There are, by the way, only three main character types. Each has a unique variation on three main attributes: strength, tech and luck. These are respectively the character’s brute damage and hit points, ability to fully utilize new items, and likelihood of finding items. The characters’ types of “captain”, “strongarm” and “techjunky” don’t quite translate into the rogue/fighter/mage roles you’d expect. They do come close, though. All character types start off with the same three weapons, but are able to use each to different effect. There’s only four main weapons in the game, the three starters plus a crowbar mostly good for opening crates you find later on. Weapons can be upgraded via random drops, and there are limited use weapons such as mines, RC robot bombs and flame throwers. Other drops run the gamut of possible upgrades, one off ammo-burners, regeneration items, time stoppers, teleporters, practically anything you can think of. Ammo packs and health packs are used immediately, so it’s sometimes wise to skip around the health packs for backtracking within a level.
There is some permanent progress to be made in the game. In addition to leaderboards and daily challenges, there are data cards revealing backgrounds on each enemy, a Moonbase Log updated as your characters proceed further into the dungeon and meet NPCs, statistics about your gameplay, three unlockable ‘skins’ that are actually more powerful characters, and plenty of achievements to reach. These synced across systems for me in Steam, I can’t vouch for Google Play but I assume it uses the cloud sync there as well. Proper support of ‘cloud saves’ has been on the uptake in games, and it’s lovely. I only wish there were ways to sync from Steam to the mobile app stores and vice versa with games like this. All of those extra numbers and items, in addition seeking the final boss of the dungeon, gives you plenty to rank your game mastery against.
The graphics are a solidly modern take on pixel art. Which is to say, pixelated but not retro. The effects and fog-layers are often high-resolution and 3D, glowing light sources and reflections abound. Your character even leaves little ephemeral foot prints. Effects and animations in the game run constantly, somewhat masking its turn based play. I see the style of the characters & mobs as anime influenced, with that big-headed chibi look to them. This look is in tune with the restraints of mobile screen sizes but still reasonably fun to look at on a bigger PC monitor. The music is similar, good, easy to listen to, but not overwhelming. A series of slick bubbly techno-ish tunes played over the ambient noises of machines in the dungeon and sound effects. The music neither grated on my nerves, nor made me pause to listen. I’d say only slightly better than average in this regard but it fits the game well and doesn’t sound like stock effects.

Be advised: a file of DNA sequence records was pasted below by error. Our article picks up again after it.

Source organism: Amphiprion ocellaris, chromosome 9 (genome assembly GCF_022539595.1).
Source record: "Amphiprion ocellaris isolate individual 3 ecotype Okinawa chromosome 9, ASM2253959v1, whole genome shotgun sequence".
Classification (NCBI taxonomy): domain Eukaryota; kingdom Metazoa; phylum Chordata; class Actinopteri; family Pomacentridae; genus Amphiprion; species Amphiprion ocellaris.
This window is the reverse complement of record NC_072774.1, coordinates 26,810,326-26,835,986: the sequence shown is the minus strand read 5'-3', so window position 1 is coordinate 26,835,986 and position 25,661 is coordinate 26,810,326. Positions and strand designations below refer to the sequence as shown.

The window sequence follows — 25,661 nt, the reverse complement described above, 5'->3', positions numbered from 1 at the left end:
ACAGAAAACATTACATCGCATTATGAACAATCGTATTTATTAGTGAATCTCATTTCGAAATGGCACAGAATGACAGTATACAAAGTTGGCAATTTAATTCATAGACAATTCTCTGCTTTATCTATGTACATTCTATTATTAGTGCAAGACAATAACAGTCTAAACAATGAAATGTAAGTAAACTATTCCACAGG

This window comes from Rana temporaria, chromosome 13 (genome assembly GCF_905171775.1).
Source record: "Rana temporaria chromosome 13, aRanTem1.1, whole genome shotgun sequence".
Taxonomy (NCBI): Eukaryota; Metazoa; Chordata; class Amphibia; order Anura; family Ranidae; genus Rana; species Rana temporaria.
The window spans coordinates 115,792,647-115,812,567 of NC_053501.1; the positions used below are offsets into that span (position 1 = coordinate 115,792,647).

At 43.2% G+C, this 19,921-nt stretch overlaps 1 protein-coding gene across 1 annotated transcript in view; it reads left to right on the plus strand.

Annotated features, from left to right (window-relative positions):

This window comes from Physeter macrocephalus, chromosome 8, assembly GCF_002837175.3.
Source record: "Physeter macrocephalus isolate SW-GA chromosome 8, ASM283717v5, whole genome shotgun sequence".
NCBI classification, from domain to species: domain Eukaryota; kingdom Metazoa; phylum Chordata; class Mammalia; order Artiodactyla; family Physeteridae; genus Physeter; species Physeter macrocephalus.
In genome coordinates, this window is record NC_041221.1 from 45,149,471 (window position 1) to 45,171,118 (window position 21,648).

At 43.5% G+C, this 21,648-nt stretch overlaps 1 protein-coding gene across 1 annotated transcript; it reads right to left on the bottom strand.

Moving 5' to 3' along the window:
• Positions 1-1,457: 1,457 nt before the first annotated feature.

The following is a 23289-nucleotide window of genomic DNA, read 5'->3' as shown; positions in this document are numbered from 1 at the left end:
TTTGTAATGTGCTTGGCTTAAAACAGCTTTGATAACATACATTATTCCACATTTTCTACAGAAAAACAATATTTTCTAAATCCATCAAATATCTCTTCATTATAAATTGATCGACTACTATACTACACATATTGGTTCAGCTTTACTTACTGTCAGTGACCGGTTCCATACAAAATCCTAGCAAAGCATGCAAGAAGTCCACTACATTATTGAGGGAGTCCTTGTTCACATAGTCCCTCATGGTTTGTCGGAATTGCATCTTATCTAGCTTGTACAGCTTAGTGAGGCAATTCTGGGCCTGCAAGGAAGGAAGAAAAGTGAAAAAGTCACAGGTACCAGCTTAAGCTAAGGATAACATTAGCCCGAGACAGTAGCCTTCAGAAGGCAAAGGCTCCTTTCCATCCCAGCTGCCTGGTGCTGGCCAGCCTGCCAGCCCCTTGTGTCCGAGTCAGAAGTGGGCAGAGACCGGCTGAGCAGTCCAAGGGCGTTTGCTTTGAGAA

Despite having a one-man development team, Orange Pixel maintains proper community forums. They are very active on those and release frequent bug fixes and updates to their games. I have to say I’m impressed. I’ve seen plenty of better funded developers not do nearly as well by their fans.
The game also doesn’t “feature” in-app-purchases. Once you’ve bought it, you have the full game, regardless of platform. Prices vary between mobile and PC, which is frustrating even if it is standard practice. The PC version is the most expensive, at $9.99, while the Android and iOS versions are $3.99. It is nice to see Android & iOS at the same price point.
Are you a fan of Nethack or Rogue like games? If so, are you looking for something mobile friendly, more accessible and modern? Then this is a fantastic choice. If you were let down by “Steam Marines”, or if you want more of the same, definitely consider this game. Space marine alien stomping is one of my favorite themes and Space Grunts pulls off the ambience of it well. The graphics are slick, the music fitting and the gameplay tight. It isn’t a rich, beyond-expectations game, but it is clever and well made. It feels absolutely worth the price. Especially if you like the genre or want to try something new on mobile. Orange Pixel has been around for a while now releasing these well packaged, small games. Their experience and style shine through.